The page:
The head of eurozone finance ministers urged Greece on Monday to “stop wasting time” and buckle down to serious talks and implementation of a reform programme to secure urgently needed fresh funds from its international creditors.
“Little has been done since the last Eurogroup (meeting two weeks ago) in terms of talks, in terms of implementation,” Eurogroup chairman Jeroen Dijsselbloem said on arrival for a meeting of ministers of the 19-nation currency bloc.
“We have to stop wasting time and really start talks seriously,” he said, adding that eurozone partners stood ready to support Greece if it continued on the economic reform path.
eurozone officials were not persuaded by a letter sent by outspoken Greek Finance Minister Yanis Varoufakis on Friday outlining seven planned measures. They said it was only a starting point and no basis for releasing frozen bailout money.
Varoufakis irritated EU partners in a weekend newspaper interview by dangling the prospect of a referendum.
Dijsselbloem said earlier the steps outlined were “far from complete”, adding that it would be very difficult to complete the reform programme during the four-month extension of Greece’s European Union/International Monetary Fund bailout that runs until end June.
Shut out of capital markets and with international loans frozen against a background of falling tax revenues, Greece could run out of cash later this month.
Hardline German Finance Minister Wolfgang Schaeuble told reporters Athens must start implementing its obligations and refrain from unilateral changes to its commitments.
Varoufakis, who wants a negotiated restructuring of Greece’s debt to official lenders, was quoted by Italy’s Corriere della Sera on Sunday as saying the leftist-led government could call a referendum or early elections if European partners rejected its debt and growth plans.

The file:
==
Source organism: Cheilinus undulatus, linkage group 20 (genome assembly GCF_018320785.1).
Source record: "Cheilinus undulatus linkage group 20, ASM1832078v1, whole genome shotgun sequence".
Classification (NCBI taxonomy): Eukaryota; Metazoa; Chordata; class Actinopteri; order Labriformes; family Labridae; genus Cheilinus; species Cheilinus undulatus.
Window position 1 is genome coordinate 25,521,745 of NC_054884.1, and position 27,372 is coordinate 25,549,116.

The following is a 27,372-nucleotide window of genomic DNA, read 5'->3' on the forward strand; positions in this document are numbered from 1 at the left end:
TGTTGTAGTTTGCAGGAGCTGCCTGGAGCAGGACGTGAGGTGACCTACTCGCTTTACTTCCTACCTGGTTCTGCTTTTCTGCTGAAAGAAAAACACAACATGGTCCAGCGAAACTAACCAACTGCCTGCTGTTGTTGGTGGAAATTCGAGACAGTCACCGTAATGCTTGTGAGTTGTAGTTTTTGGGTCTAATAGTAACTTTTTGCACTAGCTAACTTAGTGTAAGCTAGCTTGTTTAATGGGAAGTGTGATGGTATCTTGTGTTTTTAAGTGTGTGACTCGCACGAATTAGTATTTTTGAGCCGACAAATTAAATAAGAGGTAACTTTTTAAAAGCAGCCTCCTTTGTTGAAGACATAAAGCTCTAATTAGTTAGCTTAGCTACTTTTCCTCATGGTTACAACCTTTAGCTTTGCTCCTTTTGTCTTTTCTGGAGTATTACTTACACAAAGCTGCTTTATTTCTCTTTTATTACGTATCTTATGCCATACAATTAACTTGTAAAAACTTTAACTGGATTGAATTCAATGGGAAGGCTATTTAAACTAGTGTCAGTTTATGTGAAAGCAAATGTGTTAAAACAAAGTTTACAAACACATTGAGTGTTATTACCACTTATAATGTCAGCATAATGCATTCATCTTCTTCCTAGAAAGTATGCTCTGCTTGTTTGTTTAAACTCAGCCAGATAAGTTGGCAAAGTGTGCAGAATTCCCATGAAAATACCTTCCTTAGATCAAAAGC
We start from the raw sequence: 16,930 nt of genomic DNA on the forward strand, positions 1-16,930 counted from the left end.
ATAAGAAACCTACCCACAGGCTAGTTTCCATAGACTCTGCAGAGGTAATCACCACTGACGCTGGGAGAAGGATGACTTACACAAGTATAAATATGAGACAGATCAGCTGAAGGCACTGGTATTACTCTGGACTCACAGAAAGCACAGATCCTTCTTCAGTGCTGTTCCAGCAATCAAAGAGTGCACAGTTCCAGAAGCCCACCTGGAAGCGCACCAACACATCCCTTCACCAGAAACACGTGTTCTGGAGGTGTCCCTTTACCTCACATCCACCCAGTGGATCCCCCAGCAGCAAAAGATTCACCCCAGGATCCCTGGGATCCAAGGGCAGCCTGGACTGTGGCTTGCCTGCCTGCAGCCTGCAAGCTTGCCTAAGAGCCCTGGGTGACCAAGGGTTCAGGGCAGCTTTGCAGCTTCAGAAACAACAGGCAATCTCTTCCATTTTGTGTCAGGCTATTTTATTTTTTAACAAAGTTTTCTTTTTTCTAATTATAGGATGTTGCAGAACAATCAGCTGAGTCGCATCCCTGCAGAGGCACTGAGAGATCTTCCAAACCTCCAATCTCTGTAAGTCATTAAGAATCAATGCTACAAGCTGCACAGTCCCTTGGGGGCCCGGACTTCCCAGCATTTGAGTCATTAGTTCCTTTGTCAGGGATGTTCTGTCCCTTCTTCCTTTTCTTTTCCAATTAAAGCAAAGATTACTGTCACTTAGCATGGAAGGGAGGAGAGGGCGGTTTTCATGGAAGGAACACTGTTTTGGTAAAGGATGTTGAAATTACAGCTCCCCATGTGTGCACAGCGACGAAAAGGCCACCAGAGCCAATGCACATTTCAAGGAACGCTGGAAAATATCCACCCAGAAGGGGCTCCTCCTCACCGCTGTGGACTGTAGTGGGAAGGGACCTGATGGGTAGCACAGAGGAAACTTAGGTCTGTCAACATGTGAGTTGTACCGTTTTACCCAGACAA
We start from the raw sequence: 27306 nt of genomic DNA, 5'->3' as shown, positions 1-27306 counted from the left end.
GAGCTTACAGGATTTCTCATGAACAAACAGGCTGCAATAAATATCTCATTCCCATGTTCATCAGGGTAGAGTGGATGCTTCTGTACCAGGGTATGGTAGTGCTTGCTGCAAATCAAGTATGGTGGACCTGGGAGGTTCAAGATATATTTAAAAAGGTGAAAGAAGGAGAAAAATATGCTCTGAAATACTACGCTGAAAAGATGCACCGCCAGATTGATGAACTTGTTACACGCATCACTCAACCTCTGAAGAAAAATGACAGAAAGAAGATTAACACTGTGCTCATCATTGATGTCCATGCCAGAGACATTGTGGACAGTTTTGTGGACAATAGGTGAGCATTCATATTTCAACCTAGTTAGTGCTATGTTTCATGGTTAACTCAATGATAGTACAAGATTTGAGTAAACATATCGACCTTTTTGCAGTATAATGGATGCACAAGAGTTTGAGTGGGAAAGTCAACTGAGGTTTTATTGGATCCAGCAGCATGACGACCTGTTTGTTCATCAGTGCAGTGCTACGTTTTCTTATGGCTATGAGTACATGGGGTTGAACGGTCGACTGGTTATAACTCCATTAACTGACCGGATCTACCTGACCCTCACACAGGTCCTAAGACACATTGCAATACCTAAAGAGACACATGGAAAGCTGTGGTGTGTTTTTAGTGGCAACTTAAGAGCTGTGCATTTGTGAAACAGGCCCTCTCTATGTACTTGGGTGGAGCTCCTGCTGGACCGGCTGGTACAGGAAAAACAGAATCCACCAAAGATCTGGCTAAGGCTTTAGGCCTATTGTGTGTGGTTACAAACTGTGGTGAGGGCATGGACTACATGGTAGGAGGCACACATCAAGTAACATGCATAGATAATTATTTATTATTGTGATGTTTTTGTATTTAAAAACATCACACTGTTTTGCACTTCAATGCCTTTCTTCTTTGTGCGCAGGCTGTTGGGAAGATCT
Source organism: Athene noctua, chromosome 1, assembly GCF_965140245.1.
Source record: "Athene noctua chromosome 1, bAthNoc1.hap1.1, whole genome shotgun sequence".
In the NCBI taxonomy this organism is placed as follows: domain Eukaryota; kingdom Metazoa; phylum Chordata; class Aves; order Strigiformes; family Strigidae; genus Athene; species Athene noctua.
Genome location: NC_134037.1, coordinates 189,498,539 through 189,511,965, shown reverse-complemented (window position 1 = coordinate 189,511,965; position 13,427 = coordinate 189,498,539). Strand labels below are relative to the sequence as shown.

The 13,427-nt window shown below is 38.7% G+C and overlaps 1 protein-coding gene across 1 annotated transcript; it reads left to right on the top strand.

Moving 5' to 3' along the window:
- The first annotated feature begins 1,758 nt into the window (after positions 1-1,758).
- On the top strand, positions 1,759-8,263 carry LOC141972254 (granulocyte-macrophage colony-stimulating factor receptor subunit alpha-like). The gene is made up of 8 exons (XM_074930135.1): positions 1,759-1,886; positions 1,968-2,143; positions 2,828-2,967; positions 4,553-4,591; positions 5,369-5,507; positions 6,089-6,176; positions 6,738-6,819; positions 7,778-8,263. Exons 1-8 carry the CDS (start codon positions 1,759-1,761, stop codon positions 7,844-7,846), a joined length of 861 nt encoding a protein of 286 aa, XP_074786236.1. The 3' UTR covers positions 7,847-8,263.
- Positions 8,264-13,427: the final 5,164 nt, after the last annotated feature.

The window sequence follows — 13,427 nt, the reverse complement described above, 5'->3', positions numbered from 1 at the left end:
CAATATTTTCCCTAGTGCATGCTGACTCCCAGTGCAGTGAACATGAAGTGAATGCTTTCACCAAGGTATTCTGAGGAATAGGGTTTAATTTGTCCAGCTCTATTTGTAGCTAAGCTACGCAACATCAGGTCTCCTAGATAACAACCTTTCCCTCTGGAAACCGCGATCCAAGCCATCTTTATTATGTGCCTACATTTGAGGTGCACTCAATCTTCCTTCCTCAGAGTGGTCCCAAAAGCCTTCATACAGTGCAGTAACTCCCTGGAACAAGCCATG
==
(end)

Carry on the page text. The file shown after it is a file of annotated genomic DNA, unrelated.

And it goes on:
The finance ministry later clarified that the Marxist former academic had been replying to a hypothetical question and that any referendum would “obviously regard the content of reforms and fiscal policy” and not whether to stay in the euro.
French Finance Minister Michel Sapin said on leaving Paris for the meeting that while he was not worried about a risk of Greece defaulting, “things are serious”.
A source at the European Central Bank said the cash position of Greek banks, on a drip-feed of emergency funding, appeared to be stabilising after heavy deposit outflows from December to late February. The ECB would not allow Greece to increase its issuance of short-term treasury bills because it could not allow monetary financing of the government, the source said.
A senior politician in German Chancellor Angela Merkel’s conservative bloc said Greece would be better off outside the 19-nation eurozone, suggesting that Schaeuble privately agreed.
“By leaving the eurozone, as Finance Minister Schaeuble has suggested, the country could make itself competitive again from a currency perspective with a new drachma,” former transport minister Peter Ramsauer, a member of the Bavarian Christian Social Union (CSU), wrote in Bild.
Merkel and Schaeuble have both said publicly they want to keep Greece in the currency area. But in a sign that German sentiment may be shifting, Ramsauer said a temporary “Grexit” would be a “great opportunity” for the country to boost its economy and administration “making it fit to return to the euro area from a position of strength”.
Seeking European support for his government’s efforts to alleviate deep hardship caused by austerity, leftist Greek Prime Minister Alexis Tsipras will meet European Commission President Jean-Claude Juncker on Friday.
A Greek official said they would discuss how Greece can use EU funds to tackle what he called the humanitarian crisis.
Juncker has been trying to mediate between the new Athens government and its EU creditors, notably Germany, but his efforts have irritated Berlin, the eurozone’s main paymaster, which is keen to avoid sending mixed messages to Greece.
German Deputy Finance Minister Steffen Kampeter said in a radio interview he did not expect substantial decisions on Greece at Monday’s Eurogroup meeting because ministers were waiting for more financial details on the reform plans.
He criticised Varoufakis’ talk of a referendum or returning to elections, saying it would only delay what needed to be done.
An opinion poll on Monday showed a large majority of Greeks want Athens to reach a compromise deal with lenders to avoid having to leave the euro.
Some 69.6 percent of Greeks say the new leftist-led government should look for an “honourable compromise” to resolve the crisis, according to a Marc survey for the newspaper Efimerida Ton Syntakton. Only 27.4 percent of those questioned wanted Greece to refuse any compromise, even if that meant having to leave the eurozone.
Tsipras won power in January promising to renegotiate the bailout package and end austerity, but was forced to accept a four-month conditional extension to avert bankruptcy.